Do not allow yourself to have more than 200 automated functional GUI tests per automation engineer. At this point, maintaining the quality of the code base becomes tough. Every test should always be monitored to follow the DoD. Furthermore, running all these tests and gathering results will take a long time.

At this point, automation engineers begin to spend all of their time maintaining the framework, while the application under test continues to evolve. The focus shifts from helping to improve the quality of the application to helping to maintain the test suite. That's not a good trade-off in terms of ROI.

Move to the API layer

Most systems have more than 200 test cases that need test automation. Therefore, you should do functional test automation at the API layer, rather than the GUI layer. Technically, API level tests should happen prior to GUI tests. But, sadly, most companies have the automation pyramid reversed. This approach will help to reverse that bad cycle of constantly adding to a giant GUI test suite. 

Move to the unit test layer

Test automation engineers do not normally perform unit tests. This fact makes it tough to penetrate into the unit test layer, which is typically controlled by developers. This sad reality is even more painful because having a great suite of unit tests is the best ROI out of all of the different automations. Unit tests are quick to write, quick to run, and the most robust. They don't need to interact with any web technologies, as GUI tests do.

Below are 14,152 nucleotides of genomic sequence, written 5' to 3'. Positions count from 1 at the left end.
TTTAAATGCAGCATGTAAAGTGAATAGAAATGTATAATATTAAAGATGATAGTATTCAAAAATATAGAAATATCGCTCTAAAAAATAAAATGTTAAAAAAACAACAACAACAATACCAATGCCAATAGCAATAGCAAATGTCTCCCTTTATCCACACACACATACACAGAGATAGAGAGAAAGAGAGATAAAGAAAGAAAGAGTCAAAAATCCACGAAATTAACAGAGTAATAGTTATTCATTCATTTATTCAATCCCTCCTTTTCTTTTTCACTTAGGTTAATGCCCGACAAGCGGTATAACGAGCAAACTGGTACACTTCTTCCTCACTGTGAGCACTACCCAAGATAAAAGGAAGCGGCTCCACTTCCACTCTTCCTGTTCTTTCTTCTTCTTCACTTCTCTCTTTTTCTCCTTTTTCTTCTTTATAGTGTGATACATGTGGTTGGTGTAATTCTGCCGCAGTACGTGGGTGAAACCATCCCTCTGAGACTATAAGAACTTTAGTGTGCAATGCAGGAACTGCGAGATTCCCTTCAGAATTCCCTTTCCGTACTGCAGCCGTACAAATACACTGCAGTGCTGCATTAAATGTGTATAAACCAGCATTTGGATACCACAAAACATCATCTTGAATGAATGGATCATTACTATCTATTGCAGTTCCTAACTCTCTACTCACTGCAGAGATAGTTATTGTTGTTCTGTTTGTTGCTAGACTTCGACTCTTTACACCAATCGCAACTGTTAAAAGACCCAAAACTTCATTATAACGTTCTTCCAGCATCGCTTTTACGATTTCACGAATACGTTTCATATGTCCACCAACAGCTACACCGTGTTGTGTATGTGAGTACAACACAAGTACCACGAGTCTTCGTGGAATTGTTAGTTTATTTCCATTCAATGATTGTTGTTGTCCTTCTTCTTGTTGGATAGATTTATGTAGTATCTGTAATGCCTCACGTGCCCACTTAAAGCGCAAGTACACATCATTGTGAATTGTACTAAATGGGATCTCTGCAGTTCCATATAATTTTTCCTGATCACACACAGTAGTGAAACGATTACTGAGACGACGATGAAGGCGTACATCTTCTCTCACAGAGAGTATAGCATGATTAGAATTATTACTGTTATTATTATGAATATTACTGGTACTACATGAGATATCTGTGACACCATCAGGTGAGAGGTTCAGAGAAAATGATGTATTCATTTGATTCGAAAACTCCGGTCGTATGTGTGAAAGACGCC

Be a champion of quality, and have conversations with your team about including more unit tests in the automation pipeline. You can even offer to write unit tests for the team to improve the quality of the application.

But at the end of the day, if your developers don't believe that unit tests have value, it will be tough to make anything happen at this layer. And unfortunately, the majority of developers still don't believe in the value of unit tests.

Living the dream

This guide can help you build robust functional test automation. If you follow the steps you will have an excellent system that functions well for years to come. Your automated checks will be easy to maintain, run, and create. That's a dream of every test automation engineer.

Share your test automation thoughts and techniques in the comments section below.

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Topics: Quality